Tips for Earthquake Preparedness
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Tips for Earthquake Preparedness

Being prepared for an earthquake can help save you and your family. With an earthquake, it is not only what you do during but also what you do before and after that matters. Learn the tips for earthquake preparedness, and get prepared now. Disasters can strike anyone at anytime. Are you ready is disaster comes to your door?

Earthquakes can scare anyone, and although unpreventable, you and your family can take steps to help everyone stay safe.

First, lets cover some preparations that you should complete before an earthquake:

  • Bolt any high furniture (such as bookshelves) or heavy pictures securely to the wall. This will help stop anything from falling on you or your family.
  • Learn where and home to turn off your utilities from the main. Following an earthquake turn them off until you can ensure the lines don't have any leaks.
  • Have a disaster plan in place. Your plan needs to include emergency contacts, exits to use, and a meeting place in the event you and your family get separated.

Emergency supplies to have on hand:

  • Food and water supplies for at least three days, you do not know how long it may take rescue personnel to get to you.
  • Crescent and pipe wrenches for turning off utilities
  • Fire extinguisher to use in the event the quake sparks a fire.
  • First-aid kit
  • Can opener
  • Batteries
  • Portable radio
  • Flashlights

Second, we cover what to do during and after an earthquake:

  • During the earthquake, move away from anything that could fall on you. Place yourself between two pieces of heavy furniture, between a wall and something heavy, or under a sturdy piece of furniture. If already indoors stay there, if outside stay there. Outdoors during an earthquake move to an open area away from anything that could fall on you. Either way gets into a position crouched down low with your hands covering the back of your neck.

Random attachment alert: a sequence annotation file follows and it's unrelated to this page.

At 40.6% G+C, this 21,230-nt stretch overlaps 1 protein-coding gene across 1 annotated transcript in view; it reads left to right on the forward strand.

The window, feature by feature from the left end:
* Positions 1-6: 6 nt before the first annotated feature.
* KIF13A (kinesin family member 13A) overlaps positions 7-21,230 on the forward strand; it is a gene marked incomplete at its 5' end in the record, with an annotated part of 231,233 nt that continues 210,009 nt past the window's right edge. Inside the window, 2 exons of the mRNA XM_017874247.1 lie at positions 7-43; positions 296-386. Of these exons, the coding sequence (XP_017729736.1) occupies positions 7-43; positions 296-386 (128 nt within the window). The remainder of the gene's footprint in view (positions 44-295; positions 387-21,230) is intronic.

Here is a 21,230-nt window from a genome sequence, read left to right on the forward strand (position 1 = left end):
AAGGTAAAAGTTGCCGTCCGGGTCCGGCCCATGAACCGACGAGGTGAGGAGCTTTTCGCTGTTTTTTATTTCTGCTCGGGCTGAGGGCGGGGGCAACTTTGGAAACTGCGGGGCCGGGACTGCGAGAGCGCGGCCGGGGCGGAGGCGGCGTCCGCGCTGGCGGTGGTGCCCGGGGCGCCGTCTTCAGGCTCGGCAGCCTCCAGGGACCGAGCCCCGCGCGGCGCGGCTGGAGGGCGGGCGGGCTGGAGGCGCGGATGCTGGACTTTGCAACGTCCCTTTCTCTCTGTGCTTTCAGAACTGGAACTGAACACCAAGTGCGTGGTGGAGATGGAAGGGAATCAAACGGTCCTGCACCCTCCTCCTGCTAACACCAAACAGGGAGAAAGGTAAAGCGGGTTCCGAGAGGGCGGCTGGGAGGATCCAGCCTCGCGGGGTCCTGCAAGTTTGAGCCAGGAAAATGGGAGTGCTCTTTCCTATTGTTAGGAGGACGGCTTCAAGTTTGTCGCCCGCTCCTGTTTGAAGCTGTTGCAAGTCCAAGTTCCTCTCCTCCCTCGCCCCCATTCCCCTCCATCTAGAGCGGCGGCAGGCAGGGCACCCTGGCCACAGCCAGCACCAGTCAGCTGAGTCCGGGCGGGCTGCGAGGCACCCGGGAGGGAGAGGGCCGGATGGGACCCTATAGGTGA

• Once the shaking stop, turn off your utilities and assess damages. If any structural damage appears, or any unexplained odors, do not turn the utilities on and leave the house. Before returning to the home have the utility lines assessed by the companies providing service. Contact city officials about surveying the structural integrity of your home.

Prepare for aftershocks. Quakes smaller than the first are indicative of aftershocks. If you feel a quake larger than the first, that indicates a fore shock.

Do not rely on local police and fire personnel, likely the quake has also affected them, and may not make it to you quickly. You do not know how long it can take for emergency personal to get to you, and there may be others who need immediate medical help, those will be the first to receive help. Be prepared to provide for your and yourself until advanced help is able to get to you.

For more information:

USGS

Photo Courtesy of:

cbenjasuwan / FreeDigitalPhotos.net

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Comments (1)

There is a lot more to it than this...However, I do like your article and it's attempt to bring this type of disaster scenario to the public eye. Being prepared for any disaster allows you to have a piece of mind and level of mental security that is likely unmatched.

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